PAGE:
CORPORATE SOCIAL RESPONSIBILITY

Lamu residents say Lapsset has not benefited them

Management accused of giving out branded T-shirts, flyers and erecting huge billboards instead of development

In Summary

•They say Lapsset project has not rendered any help to the local community in line with its corporate social responsibility.

•Lapsset regional manager Salim Bunu dismissed the claims and said the Lapsset presidential scholarship is among many ways the port has implemented CSR.

Lamu residents say they have not benefited from the new Lamu port despite being the host as the project proceeds towards completion.

Residents whose land borders the port in areas like Magogoni, Kwasasi, Mashunduani, Kililana, Mkondoni, Bobo and Mokowe say Lapsset has not rendered any help to the local community in line with its corporate social responsibility.

The construction which has been on since mid-2016 has seen the completion of the first berth while the second and third berths are set to be ready before the end of the year.

Abdallah Salim of Bobo village said many times, organisations and companies have installed water tanks in rural areas as part of their CSR but he wondered why Lapsset has not undertaken any single activity to change the lives of those around the port.

“We have seen companies and corporations put up new roads, hospitals and schools as part of their CSR across Kenya. This project has been around since 2016 but we have not seen them help the local community in any way. We want to see them enforce their CSR as they promised,” Salim said.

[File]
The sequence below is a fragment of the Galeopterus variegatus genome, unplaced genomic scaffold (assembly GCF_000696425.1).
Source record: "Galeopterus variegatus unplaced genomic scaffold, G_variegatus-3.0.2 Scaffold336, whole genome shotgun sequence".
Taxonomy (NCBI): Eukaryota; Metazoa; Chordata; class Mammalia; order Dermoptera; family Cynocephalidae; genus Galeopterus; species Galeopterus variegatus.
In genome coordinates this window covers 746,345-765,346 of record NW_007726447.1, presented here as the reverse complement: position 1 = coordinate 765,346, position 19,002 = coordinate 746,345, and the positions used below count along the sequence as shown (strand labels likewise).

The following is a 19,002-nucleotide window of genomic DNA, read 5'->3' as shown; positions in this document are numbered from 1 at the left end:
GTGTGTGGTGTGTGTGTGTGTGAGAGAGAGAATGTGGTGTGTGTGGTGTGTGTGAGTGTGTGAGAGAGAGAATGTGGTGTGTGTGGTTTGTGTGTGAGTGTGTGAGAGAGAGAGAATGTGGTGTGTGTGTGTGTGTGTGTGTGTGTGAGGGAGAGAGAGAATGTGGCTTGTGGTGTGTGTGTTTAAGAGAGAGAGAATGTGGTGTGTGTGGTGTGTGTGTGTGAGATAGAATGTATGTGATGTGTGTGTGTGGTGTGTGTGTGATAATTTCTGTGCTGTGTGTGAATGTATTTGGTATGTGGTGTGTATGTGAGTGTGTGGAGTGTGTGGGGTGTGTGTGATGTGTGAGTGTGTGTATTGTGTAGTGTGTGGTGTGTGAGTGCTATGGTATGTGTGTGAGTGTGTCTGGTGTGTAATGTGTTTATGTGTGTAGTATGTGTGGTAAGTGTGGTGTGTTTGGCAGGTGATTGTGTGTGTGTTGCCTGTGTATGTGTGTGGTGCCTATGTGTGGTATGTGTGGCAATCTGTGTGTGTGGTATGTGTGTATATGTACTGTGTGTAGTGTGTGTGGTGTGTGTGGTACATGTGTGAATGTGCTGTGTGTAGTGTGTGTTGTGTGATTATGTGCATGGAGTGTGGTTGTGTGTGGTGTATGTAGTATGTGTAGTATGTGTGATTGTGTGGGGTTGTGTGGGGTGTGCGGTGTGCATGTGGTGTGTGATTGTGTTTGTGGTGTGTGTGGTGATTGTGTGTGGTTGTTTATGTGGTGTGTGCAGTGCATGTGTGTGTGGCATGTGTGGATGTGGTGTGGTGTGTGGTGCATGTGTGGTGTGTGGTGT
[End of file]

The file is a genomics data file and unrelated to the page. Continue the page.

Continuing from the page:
The residents said the Lapsset management should be ashamed for only giving out branded T-shirts, flyers and erecting huge billboards in the region instead of putting up meaningful development to help change the lives of the locals.

“We expected their CSR to be bigger but all they do is give us T-shirts. We know they owe us something better. Let them do something meaningful for the community here,” said Ernest Mbuthia of Kililana.

Lamu activist Ahmed Omar said giving people T-shirts instead of meaningful CSR was meant to brainwash the community.

“We have accepted the project because it will benefit us, Kenya and the world. What we want is for people to stop fooling us with T-Shirts and show us some serious CSR,” Omar said.

In his response, Lapsset regional manager Salim Bunu dismissed the claims and said the Lapsset presidential scholarship programme is among many ways the port has implemented CSR.

Bunu said the programme was launched by former President Mwai Kibaki in 2012 where he pledged affirmative action that would ensure 1,000 youth from Lamu are sponsored and empowered through education and skills in port-related matters and thereafter have them secure jobs at the new port once it assumes operations.

The action was to ensure that Lamu as the host of the Sh.2.5 trillion Lapsset project benefits from it.

Bunu, however, promised to engage the Nairobi office to ensure more CSR programs are undertaken.

“We have done it with the scholarships and more is still on the way,” he said.

 

Edited by Kiilu Damaris